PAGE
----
deutsch: Ab sofort können Zahlungen aus dem SEPA-Raum* auf das europäische Bankkonto von CAcert überwiesen werden. Für Spenden können Sie weiterhin das Bankkonto von Secure-U in Deutschland verwenden (so vermeiden wir, dass Geld sinnlos hin- und her geschoben wird, da Secure-U für uns die Server mietet); für Mitgliederbeiträge sollte jedoch das untenstehende Bankkonto in der Schweiz verwendet werden, da nur dann der Mitgliederbeitrag dem Mitglied zugeordnet werden kann. Sie finden untenstehend Name, Postleitzahl/Ort, IBAN-Kontonummer und Bank:
italiano: A partire da ora, i pagamenti dall’area SEPA* possono essere trasferiti sul conto bancario europeo di CAcert. Per le donazioni prego di utilizzare il conto bancario Secure-U in Germania; tuttavia, per le quote associative, si deve utilizzare il conto bancario in Svizzera sotto indicato, poiché solo in tal caso la quota associativa può essere assegnata al socio. Qui di seguito trovate nome, numero postale/località, numero di conto IBAN e banca:
English: As of now, payments from the SEPA area* can be transferred to CAcert’s European bank account. For donations, the Secure-U bank account in Germany can still be used (to avoid that money is transfered twice on the same account); however, for membership fees, the bank account in Switzerland listed below should be used, as only then the membership fee can be assigned to the member. Below you will find name, postcode/town, IBAN account number and bank:
The bank is rated AA/stable by Standard&Poor. It also has a state guarantee from the state (canton) of Grisons (one of Switzerland’s 26 provinces).
Français: Dès à présent, les paiements provenant de l’espace SEPA* peuvent être transférés sur le compte bancaire européen de CAcert. Pour les dons, continuez d’utliser le compte bancaire Secure-U en Allemagne; en revanche, pour les cotisations, il convient d’utiliser le compte bancaire en Suisse indiqué ci-dessous, car ce n’est qu’alors que la cotisation peut être attribuée au membre. Vous trouverez ci-dessous le nom, le code postal/le lieu, le numéro de compte IBAN et la banque :
* SEPA Area: all 27 countries of the European Union, furthermore: Guadeloupe, French Guyana, Martinique, Réunion, Mayotte, Saint-Pierre, Miquelon, Canary Islands, Azores, Madeira, Ceuta, Melilla, United Kingdom, Gibraltar, Isle of Man, Jersey, Guernsey, Switzerland, Liechtenstein, Norway, Iceland, Monaco, San Marino, Holy Seed, Croatia, Andorra.
From September onwards, HTTPS certificates may only be issued for a maximum of one year.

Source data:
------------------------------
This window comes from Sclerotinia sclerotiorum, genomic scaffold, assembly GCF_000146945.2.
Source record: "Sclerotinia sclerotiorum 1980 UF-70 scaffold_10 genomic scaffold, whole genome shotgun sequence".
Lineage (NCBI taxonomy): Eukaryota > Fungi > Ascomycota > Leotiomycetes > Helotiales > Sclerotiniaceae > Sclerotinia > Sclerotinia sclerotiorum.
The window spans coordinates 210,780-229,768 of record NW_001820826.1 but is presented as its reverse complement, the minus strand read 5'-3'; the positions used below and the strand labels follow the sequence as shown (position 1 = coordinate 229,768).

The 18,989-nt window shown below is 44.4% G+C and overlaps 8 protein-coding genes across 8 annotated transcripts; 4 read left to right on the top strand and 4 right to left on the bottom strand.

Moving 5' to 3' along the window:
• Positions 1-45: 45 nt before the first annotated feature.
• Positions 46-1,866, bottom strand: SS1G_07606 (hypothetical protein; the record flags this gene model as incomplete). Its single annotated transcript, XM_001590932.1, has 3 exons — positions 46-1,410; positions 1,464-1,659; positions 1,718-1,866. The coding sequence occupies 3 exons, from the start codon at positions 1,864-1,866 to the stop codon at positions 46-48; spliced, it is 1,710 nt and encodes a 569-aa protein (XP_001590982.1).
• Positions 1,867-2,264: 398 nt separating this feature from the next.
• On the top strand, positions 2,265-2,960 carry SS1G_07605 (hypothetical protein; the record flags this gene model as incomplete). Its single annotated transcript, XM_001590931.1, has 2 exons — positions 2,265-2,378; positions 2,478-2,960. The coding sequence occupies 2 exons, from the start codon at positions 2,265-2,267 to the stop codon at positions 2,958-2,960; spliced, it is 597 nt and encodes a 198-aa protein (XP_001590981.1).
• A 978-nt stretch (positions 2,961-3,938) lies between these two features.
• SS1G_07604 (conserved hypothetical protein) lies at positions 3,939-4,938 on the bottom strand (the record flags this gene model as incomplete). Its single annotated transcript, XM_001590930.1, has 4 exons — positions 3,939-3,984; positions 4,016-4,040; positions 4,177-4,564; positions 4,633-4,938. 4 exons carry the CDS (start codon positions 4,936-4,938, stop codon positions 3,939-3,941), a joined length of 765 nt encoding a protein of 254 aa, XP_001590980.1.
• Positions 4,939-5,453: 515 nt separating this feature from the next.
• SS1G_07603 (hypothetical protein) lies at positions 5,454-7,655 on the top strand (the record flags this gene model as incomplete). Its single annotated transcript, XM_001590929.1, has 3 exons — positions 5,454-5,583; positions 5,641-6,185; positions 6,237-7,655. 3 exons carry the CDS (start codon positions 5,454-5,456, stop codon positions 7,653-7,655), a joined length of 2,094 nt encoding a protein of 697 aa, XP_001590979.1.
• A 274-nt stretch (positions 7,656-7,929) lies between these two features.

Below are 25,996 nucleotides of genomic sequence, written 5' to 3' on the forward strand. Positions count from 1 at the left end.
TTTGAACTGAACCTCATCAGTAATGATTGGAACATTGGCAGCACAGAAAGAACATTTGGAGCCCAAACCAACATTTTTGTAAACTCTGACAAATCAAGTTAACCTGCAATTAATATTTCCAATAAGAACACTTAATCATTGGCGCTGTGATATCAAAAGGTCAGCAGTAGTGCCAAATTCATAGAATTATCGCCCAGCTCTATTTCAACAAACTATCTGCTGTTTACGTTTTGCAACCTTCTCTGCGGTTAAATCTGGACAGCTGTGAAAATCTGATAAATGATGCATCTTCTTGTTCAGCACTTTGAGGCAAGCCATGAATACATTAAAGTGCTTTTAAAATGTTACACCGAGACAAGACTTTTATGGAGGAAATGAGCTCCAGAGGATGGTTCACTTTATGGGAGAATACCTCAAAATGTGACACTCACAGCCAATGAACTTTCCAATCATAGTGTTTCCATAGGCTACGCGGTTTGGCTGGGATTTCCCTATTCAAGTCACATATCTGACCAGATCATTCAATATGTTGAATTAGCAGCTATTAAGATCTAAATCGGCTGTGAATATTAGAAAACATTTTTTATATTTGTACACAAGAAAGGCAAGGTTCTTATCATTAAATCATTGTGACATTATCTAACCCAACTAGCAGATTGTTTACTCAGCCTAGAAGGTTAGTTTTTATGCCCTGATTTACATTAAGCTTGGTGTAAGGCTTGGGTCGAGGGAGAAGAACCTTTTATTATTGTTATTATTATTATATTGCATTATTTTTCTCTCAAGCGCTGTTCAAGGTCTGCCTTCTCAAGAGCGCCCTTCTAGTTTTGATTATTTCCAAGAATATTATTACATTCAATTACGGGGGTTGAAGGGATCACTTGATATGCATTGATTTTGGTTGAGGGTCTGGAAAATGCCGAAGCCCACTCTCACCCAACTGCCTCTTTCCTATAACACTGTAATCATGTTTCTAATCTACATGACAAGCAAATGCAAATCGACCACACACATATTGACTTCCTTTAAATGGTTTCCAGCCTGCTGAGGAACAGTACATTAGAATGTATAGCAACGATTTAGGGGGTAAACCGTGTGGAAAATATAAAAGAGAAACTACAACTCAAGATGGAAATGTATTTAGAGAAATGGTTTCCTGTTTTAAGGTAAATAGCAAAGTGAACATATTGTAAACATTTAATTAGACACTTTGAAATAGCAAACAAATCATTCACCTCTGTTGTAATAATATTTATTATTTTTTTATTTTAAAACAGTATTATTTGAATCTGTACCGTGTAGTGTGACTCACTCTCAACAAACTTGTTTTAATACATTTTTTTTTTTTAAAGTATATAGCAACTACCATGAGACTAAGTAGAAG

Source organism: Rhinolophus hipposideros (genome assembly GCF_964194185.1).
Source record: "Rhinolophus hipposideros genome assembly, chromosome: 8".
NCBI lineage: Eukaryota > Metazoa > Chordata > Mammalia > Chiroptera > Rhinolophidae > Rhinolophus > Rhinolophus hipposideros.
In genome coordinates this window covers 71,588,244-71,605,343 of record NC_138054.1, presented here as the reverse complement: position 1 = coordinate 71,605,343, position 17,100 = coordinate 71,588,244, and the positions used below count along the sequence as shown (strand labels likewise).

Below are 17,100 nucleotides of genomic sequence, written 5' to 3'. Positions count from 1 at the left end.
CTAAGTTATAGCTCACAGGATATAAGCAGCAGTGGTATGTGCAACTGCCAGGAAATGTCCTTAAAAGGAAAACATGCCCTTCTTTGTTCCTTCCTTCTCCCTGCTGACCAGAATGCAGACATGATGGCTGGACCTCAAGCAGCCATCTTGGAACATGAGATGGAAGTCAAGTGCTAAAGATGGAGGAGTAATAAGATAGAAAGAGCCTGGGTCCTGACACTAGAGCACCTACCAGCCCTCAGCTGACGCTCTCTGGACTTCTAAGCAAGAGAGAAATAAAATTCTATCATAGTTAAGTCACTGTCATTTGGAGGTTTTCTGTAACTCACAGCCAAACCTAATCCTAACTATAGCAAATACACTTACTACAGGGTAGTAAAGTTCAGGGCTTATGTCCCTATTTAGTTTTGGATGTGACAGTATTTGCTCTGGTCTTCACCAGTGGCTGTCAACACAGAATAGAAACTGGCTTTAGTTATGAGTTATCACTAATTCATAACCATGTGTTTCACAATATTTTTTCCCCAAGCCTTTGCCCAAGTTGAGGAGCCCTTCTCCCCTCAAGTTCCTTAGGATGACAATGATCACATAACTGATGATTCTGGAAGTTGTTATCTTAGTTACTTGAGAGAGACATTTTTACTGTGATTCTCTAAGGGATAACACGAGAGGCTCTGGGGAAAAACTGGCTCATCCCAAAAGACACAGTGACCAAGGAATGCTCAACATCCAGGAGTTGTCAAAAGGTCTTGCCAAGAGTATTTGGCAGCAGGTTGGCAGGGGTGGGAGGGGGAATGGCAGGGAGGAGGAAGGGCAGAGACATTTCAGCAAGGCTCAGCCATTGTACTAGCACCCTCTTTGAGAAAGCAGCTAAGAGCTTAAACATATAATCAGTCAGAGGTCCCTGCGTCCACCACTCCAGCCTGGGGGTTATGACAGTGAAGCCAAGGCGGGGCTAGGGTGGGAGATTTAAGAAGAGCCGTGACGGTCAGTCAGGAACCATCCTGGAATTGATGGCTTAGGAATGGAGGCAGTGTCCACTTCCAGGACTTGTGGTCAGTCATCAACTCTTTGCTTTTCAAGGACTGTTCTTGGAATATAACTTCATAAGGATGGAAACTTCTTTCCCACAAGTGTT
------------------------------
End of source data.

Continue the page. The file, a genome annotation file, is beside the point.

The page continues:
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The maximum validity of certificates for proof of identity on the web will be further reduced – in the next step to one year. Although a vote on this issue in the CA/Browser Forum failed in September due to resistance from the certification authorities, it is still being discussed. But in March Apple came forward and declared that Safari will only accept certificates issued after September 1, 2020 if they are not valid for more than one year.
Now Mozilla and Google are following suit and creating facts. In the past, terms of 5 years were not unusual. Currently, certificates may still be issued for 2 years (more precisely: 825 days — i.e. plus some grace period). With the renewed tightening, Chrome, for example, delivers an ERR_CERT_VALIDITY_TOO_LONG if a certificate was issued after September 1, 2020 and is valid for more than 398 days.
The main reason for the constant shortening of the certificate lifetime is the fact that there is no generally functioning revocation mechanism by which a certificate could be revoked. Revocation lists (CRLs) and the Online Certificate Status Protocol (OCSP) have proven to be unsuitable and are now switched off by default.
The browser manufacturers still maintain their own internal revocation lists, which they can use to react to acute incidents. But this is a quasi manual procedure that can only cover significant problem cases. Ultimately, the browser manufacturers are now focusing on damage limitation: if, for example, the secret key of a certificate is stolen, an expiration date that is approaching as soon as possible should solve the problem.
No need for action for users
Lets Encrypt, which meanwhile dominates the market, is the pioneer and only issues certificates for 3 months anyway. Renewal is then automated via ACME. According to Mozilla, however, the other certification authorities have also agreed to only issue certificates for 398 days from September 1. In view of the demonstration of power of the browser manufacturers, they probably don’t have much choice.
As a web site operator, you don’t have to do anything else – even if you still have a certificate with a longer validity in operation. The new rule only applies to certificates issued after September 1, 2020.